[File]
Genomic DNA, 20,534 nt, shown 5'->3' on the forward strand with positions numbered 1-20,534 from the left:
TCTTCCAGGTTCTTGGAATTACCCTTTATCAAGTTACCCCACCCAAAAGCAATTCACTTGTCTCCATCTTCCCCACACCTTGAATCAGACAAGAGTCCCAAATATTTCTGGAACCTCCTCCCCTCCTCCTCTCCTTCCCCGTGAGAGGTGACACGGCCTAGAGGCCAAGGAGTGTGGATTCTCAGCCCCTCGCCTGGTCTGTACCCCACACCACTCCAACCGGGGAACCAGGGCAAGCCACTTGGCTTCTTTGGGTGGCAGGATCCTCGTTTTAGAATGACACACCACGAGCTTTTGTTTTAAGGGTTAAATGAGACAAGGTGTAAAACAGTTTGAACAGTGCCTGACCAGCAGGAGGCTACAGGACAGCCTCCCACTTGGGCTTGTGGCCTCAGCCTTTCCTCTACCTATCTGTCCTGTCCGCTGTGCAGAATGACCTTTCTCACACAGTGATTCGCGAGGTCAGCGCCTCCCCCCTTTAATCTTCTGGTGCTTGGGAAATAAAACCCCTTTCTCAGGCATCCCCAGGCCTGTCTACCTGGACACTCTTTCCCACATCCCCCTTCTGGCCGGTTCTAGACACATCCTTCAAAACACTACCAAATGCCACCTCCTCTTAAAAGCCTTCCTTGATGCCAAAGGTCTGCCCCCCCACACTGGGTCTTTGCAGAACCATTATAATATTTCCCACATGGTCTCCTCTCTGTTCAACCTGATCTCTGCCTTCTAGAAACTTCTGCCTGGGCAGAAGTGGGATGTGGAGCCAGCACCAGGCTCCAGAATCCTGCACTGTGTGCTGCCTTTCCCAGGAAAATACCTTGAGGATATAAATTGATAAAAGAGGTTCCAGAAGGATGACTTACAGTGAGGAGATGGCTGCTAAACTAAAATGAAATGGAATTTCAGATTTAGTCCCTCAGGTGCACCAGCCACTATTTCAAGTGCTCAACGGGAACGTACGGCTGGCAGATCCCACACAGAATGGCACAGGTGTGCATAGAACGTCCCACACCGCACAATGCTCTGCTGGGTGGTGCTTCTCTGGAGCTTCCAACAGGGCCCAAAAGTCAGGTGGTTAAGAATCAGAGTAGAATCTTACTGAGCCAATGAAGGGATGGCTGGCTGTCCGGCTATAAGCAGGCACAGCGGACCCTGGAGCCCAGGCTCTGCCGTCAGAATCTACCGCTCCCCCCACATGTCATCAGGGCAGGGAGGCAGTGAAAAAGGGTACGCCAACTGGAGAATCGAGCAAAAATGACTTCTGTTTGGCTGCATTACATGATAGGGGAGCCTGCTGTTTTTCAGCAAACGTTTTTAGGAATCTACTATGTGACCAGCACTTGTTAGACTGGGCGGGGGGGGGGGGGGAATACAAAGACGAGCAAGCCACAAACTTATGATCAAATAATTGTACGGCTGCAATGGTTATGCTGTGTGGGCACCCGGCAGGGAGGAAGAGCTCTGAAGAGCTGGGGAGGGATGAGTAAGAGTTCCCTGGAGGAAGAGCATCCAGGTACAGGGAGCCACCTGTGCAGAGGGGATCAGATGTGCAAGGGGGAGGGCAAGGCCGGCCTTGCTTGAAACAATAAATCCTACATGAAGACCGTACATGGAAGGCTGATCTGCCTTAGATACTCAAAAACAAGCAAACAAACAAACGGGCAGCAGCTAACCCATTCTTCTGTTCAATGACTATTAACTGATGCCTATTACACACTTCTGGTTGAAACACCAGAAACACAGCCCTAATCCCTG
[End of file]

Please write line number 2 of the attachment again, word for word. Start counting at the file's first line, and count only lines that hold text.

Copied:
TCTTCCAGGTTCTTGGAATTACCCTTTATCAAGTTACCCCACCCAAAAGCAATTCACTTGTCTCCATCTTCCCCACACCTTGAATCAGACAAGAGTCCCAAATATTTCTGGAACCTCCTCCCCTCCTCCTCTCCTTCCCCGTGAGAGGTGACACGGCCTAGAGGCCAAGGAGTGTGGATTCTCAGCCCCTCGCCTGGTCTGTACCCCACACCACTCCAACCGGGGAACCAGGGCAAGCCACTTGGCTTCTTTGGGTGGCAGGATCCTCGTTTTAGAATGACACACCACGAGCTTTTGTTTTAAGGGTTAAATGAGACAAGGTGTAAAACAGTTTGAACAGTGCCTGACCAGCAGGAGGCTACAGGACAGCCTCCCACTTGGGCTTGTGGCCTCAGCCTTTCCTCTACCTATCTGTCCTGTCCGCTGTGCAGAATGACCTTTCTCACACAGTGATTCGCGAGGTCAGCGCCTCCCCCCTTTAATCTTCTGGTGCTTGGGAAATAAAACCCCTTTCTCAGGCATCCCCAGGCCTGTCTACCTGGACACTCTTTCCCACATCCCCCTTCTGGCCGGTTCTAGACACATCCTTCAAAACACTACCAAATGCCACCTCCTCTTAAAAGCCTTCCTTGATGCCAAAGGTCTGCCCCCCCACACTGGGTCTTTGCAGAACCATTATAATATTTCCCACATGGTCTCCTCTCTGTTCAACCTGATCTCTGCCTTCTAGAAACTTCTGCCTGGGCAGAAGTGGGATGTGGAGCCAGCACCAGGCTCCAGAATCCTGCACTGTGTGCTGCCTTTCCCAGGAAAATACCTTGAGGATATAAATTGATAAAAGAGGTTCCAGAAGGATGACTTACAGTGAGGAGATGGCTGCTAAACTAAAATGAAATGGAATTTCAGATTTAGTCCCTCAGGTGCACCAGCCACTATTTCAAGTGCTCAACGGGAACGTACGGCTGGCAGATCCCACACAGAATGGCACAGGTGTGCATAGAACGTCCCACACCGCACAATGCTCTGCTGGGTGGTGCTTCTCTGGAGCTTCCAACAGGGCCCAAAAGTCAGGTGGTTAAGAATCAGAGTAGAATCTTACTGAGCCAATGAAGGGATGGCTGGCTGTCCGGCTATAAGCAGGCACAGCGGACCCTGGAGCCCAGGCTCTGCCGTCAGAATCTACCGCTCCCCCCACATGTCATCAGGGCAGGGAGGCAGTGAAAAAGGGTACGCCAACTGGAGAATCGAGCAAAAATGACTTCTGTTTGGCTGCATTACATGATAGGGGAGCCTGCTGTTTTTCAGCAAACGTTTTTAGGAATCTACTATGTGACCAGCACTTGTTAGACTGGGCGGGGGGGGGGGGGGAATACAAAGACGAGCAAGCCACAAACTTATGATCAAATAATTGTACGGCTGCAATGGTTATGCTGTGTGGGCACCCGGCAGGGAGGAAGAGCTCTGAAGAGCTGGGGAGGGATGAGTAAGAGTTCCCTGGAGGAAGAGCATCCAGGTACAGGGAGCCACCTGTGCAGAGGGGATCAGATGTGCAAGGGGGAGGGCAAGGCCGGCCTTGCTTGAAACAATAAATCCTACATGAAGACCGTACATGGAAGGCTGATCTGCCTTAGATACTCAAAAACAAGCAAACAAACAAACGGGCAGCAGCTAACCCATTCTTCTGTTCAATGACTATTAACTGATGCCTATTACACACTTCTGGTTGAAACACCAGAAACACAGCCCTAATCCCTG